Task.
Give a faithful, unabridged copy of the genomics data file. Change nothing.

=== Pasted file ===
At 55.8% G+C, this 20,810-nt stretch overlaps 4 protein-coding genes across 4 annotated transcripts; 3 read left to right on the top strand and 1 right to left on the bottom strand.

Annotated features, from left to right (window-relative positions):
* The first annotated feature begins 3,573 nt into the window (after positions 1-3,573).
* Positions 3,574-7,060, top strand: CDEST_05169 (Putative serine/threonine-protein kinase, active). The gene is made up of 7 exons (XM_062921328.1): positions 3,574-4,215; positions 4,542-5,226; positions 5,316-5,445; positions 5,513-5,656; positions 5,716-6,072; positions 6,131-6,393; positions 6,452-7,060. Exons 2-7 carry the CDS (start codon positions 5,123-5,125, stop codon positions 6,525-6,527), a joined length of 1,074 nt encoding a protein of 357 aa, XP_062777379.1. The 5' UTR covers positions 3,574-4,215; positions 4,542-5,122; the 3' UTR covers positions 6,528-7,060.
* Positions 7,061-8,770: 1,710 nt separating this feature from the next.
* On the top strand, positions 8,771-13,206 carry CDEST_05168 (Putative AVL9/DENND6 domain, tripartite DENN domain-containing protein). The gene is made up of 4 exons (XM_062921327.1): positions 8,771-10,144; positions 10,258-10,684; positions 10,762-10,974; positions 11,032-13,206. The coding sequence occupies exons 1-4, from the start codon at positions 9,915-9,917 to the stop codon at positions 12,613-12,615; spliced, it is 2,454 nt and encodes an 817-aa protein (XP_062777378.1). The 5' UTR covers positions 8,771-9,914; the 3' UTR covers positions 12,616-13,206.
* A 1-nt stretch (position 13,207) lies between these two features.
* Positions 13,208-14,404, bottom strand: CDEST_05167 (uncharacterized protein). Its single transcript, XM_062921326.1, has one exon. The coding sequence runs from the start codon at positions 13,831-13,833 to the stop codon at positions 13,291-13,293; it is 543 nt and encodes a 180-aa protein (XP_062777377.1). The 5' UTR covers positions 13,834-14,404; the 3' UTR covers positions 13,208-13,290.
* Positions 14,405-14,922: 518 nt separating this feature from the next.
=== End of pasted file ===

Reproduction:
At 55.8% G+C, this 20,810-nt stretch overlaps 4 protein-coding genes across 4 annotated transcripts; 3 read left to right on the top strand and 1 right to left on the bottom strand.

Annotated features, from left to right (window-relative positions):
* The first annotated feature begins 3,573 nt into the window (after positions 1-3,573).
* Positions 3,574-7,060, top strand: CDEST_05169 (Putative serine/threonine-protein kinase, active). The gene is made up of 7 exons (XM_062921328.1): positions 3,574-4,215; positions 4,542-5,226; positions 5,316-5,445; positions 5,513-5,656; positions 5,716-6,072; positions 6,131-6,393; positions 6,452-7,060. Exons 2-7 carry the CDS (start codon positions 5,123-5,125, stop codon positions 6,525-6,527), a joined length of 1,074 nt encoding a protein of 357 aa, XP_062777379.1. The 5' UTR covers positions 3,574-4,215; positions 4,542-5,122; the 3' UTR covers positions 6,528-7,060.
* Positions 7,061-8,770: 1,710 nt separating this feature from the next.
* On the top strand, positions 8,771-13,206 carry CDEST_05168 (Putative AVL9/DENND6 domain, tripartite DENN domain-containing protein). The gene is made up of 4 exons (XM_062921327.1): positions 8,771-10,144; positions 10,258-10,684; positions 10,762-10,974; positions 11,032-13,206. The coding sequence occupies exons 1-4, from the start codon at positions 9,915-9,917 to the stop codon at positions 12,613-12,615; spliced, it is 2,454 nt and encodes an 817-aa protein (XP_062777378.1). The 5' UTR covers positions 8,771-9,914; the 3' UTR covers positions 12,616-13,206.
* A 1-nt stretch (position 13,207) lies between these two features.
* Positions 13,208-14,404, bottom strand: CDEST_05167 (uncharacterized protein). Its single transcript, XM_062921326.1, has one exon. The coding sequence runs from the start codon at positions 13,831-13,833 to the stop codon at positions 13,291-13,293; it is 543 nt and encodes a 180-aa protein (XP_062777377.1). The 5' UTR covers positions 13,834-14,404; the 3' UTR covers positions 13,208-13,290.
* Positions 14,405-14,922: 518 nt separating this feature from the next.